Bounty hunter Duane ‘Dog’ Chapman broke down in tears outside his home as he described holding his wife Beth in her final moments, as she asked him to repeat Jesus’ name.
Speaking in Hawaii on Wednesday afternoon, Chapman said: ‘When she had an attack I didn’t know anything to do but to say “in Jesus’ name” and hold her and when I said “in Jesus’ name” she said, “Say it again, say it more.”‘
Holding back tears, Chapman continued: ‘And then she, you know, she told the girls and everybody with her mouth and stuff she said I love you guys, are you guys all OK? But she never accepted it.’
Beth died early on Wednesday at Queen’s Medical Center in Honolulu after an almost two-year battle with throat cancer. She was 51.
News of her death was shared by her husband, who shot to fame alongside his wife on the popular reality show Dog The Bounty Hunter.
‘It’s 5:32 in Hawaii, this is the time she would wake up to go hike Koko Head mountain,’ wrote Chapman. ‘Only today, she hiked the stairway to heaven. We all love you, Beth. See you on the other side.’
He told reporters outside his home of his stunned disbelief at losing Beth, saying: ‘So amazing. This is totally unbelievable.’
Dog the Bounty Hunter broke down outside his home in Hawaii on Wednesday afternoon as he described holding his wife Beth: ‘When she had an attack I didn’t know anything to do but to say “in Jesus’ name” and hold her and when I said “in Jesus’ name” she said, “Say it again, say it more.”‘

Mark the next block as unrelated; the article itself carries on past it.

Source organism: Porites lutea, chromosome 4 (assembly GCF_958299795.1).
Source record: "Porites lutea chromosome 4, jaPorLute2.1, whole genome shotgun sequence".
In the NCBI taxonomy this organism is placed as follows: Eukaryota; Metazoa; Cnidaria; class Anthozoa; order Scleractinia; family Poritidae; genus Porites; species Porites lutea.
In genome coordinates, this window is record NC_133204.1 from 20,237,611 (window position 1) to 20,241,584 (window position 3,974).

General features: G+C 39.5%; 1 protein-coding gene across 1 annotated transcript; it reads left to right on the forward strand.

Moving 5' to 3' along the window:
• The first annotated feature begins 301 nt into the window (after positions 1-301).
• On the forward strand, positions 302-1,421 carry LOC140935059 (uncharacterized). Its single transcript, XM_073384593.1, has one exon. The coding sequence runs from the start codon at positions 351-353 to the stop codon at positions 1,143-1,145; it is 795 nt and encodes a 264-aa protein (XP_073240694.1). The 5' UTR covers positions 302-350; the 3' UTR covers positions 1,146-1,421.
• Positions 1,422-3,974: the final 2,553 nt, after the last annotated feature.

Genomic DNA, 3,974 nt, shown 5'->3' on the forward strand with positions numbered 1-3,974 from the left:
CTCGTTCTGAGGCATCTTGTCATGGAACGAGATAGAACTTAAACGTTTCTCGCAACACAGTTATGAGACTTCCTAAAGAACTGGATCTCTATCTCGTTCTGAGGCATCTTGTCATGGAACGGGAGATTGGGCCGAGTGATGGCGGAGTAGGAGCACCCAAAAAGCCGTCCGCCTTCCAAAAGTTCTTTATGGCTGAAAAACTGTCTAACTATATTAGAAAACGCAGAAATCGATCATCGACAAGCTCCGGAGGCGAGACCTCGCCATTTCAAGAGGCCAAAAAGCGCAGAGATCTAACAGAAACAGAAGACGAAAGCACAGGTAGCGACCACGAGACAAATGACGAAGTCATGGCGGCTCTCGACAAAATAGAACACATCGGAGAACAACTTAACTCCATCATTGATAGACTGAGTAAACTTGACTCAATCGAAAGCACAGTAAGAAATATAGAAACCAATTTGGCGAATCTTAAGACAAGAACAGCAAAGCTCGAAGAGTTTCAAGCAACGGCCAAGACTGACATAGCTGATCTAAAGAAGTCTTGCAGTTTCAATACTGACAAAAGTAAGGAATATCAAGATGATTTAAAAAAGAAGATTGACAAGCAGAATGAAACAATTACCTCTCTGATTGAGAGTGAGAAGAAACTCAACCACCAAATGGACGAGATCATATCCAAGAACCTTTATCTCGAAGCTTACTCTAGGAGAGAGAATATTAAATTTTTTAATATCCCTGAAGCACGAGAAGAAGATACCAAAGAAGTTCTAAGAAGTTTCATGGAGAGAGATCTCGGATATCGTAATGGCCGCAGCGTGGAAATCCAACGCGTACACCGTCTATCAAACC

Duane Chapman walked out with his daughter to speak to reporters following the death of his wife earlier in the day, as they stood alongside a black Mercedes adorned with flowers and featuring a ‘Mrs Dog’ number plate
Struggle: She was diagnosed with stage II throat cancer in 2017, but after having a tumor removed was declared cancer-free in December of that year
Dog the Bounty Hunter walks out with his family to speak to reporters, he described his stunned disbelief: ‘So amazing. This is totally unbelievable’
The family return to their home in Honolulu as they leave a car adorned with flowers at the front gate
Duane ‘Dog’ Chapman as he was spotted for the first time since the death of his beloved wife earlier on Wednesday
Dog paced outside of his family compound in east Honolulu in a heartfelt phone conversation as he clutched his chest
Dog said his last words to her were: ‘Beth isn’t dead, she’s sleeping.’ Declaring, ‘I loved her so much’, he explained it emulates what Jesus said about Lazurus in the Bible.